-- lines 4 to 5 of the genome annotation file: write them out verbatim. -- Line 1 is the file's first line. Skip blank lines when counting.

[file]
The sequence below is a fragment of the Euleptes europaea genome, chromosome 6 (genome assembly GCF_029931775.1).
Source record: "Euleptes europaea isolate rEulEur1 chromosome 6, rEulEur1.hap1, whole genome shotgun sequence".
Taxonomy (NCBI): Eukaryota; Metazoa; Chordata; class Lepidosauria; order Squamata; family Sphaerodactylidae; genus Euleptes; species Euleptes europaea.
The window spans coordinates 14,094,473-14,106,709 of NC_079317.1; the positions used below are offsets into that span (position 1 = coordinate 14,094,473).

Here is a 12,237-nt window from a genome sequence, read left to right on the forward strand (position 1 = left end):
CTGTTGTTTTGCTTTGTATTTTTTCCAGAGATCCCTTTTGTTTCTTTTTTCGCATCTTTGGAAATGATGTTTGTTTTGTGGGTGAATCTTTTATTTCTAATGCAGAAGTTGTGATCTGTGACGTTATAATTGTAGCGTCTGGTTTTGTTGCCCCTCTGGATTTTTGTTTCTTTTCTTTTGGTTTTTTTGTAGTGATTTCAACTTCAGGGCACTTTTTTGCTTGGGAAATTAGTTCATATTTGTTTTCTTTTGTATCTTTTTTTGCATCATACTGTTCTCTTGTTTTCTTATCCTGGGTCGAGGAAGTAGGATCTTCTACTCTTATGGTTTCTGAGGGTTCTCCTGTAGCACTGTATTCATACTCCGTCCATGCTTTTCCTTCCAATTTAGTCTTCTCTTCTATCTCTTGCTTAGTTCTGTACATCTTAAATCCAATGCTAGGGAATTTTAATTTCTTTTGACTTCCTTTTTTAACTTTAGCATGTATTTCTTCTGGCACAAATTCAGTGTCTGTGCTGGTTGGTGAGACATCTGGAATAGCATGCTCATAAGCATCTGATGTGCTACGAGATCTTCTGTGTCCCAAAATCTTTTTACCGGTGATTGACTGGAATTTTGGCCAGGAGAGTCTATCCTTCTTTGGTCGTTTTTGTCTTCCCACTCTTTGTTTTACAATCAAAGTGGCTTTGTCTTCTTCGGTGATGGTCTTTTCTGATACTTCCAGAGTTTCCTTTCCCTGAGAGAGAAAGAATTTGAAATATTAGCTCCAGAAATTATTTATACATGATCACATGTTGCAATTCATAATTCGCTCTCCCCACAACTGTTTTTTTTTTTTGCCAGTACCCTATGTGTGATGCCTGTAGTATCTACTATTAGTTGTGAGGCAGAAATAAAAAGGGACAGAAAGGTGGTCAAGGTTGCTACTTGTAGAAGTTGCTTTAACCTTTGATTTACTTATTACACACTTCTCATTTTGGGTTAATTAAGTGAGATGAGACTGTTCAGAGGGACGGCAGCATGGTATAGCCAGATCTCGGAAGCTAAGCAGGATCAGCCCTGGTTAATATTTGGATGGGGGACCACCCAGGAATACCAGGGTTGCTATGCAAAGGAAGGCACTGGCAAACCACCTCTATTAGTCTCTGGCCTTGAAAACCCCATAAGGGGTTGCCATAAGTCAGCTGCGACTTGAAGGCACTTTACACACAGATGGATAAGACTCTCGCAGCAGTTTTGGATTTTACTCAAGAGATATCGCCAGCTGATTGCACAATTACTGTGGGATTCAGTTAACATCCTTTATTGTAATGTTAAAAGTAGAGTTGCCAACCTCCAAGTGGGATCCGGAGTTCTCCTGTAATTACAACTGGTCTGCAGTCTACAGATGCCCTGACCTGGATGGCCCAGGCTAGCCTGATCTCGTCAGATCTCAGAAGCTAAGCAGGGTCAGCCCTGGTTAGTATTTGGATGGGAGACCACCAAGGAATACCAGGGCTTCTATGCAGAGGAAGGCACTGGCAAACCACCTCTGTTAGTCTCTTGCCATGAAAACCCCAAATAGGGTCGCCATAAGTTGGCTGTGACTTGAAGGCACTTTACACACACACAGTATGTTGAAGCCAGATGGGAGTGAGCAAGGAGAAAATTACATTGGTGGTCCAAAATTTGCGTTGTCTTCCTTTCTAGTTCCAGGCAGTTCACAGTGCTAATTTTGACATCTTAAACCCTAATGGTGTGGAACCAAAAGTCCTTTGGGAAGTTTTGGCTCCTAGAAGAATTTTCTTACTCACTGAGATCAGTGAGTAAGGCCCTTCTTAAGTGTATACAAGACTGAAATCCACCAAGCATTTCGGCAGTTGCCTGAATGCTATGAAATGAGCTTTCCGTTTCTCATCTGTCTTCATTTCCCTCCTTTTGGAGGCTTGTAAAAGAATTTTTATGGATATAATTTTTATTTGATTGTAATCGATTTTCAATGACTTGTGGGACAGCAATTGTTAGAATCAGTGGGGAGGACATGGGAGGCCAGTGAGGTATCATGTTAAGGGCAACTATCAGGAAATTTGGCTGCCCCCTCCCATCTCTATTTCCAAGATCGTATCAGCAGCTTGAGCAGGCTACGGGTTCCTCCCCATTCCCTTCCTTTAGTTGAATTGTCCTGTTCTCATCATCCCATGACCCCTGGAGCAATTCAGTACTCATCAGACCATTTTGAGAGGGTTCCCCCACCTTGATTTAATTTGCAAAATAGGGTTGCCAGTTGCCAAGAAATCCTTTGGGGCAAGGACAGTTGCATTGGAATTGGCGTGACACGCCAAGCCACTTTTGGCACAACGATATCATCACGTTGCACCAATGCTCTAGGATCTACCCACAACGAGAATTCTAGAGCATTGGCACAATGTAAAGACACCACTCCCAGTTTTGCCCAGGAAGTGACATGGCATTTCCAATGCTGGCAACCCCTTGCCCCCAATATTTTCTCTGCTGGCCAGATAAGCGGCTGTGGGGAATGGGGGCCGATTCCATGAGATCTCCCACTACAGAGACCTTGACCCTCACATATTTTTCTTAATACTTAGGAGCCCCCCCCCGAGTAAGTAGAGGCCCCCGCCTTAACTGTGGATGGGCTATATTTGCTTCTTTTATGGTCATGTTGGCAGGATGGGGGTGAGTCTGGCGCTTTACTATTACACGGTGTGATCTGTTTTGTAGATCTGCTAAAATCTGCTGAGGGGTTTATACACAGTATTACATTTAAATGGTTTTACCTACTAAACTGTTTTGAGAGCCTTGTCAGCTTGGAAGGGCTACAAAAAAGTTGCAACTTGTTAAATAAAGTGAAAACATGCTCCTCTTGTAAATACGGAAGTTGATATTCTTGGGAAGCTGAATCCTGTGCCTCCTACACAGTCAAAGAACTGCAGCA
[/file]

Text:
The window spans coordinates 14,094,473-14,106,709 of NC_079317.1; the positions used below are offsets into that span (position 1 = coordinate 14,094,473).

Here is a 12,237-nt window from a genome sequence, read left to right on the forward strand (position 1 = left end):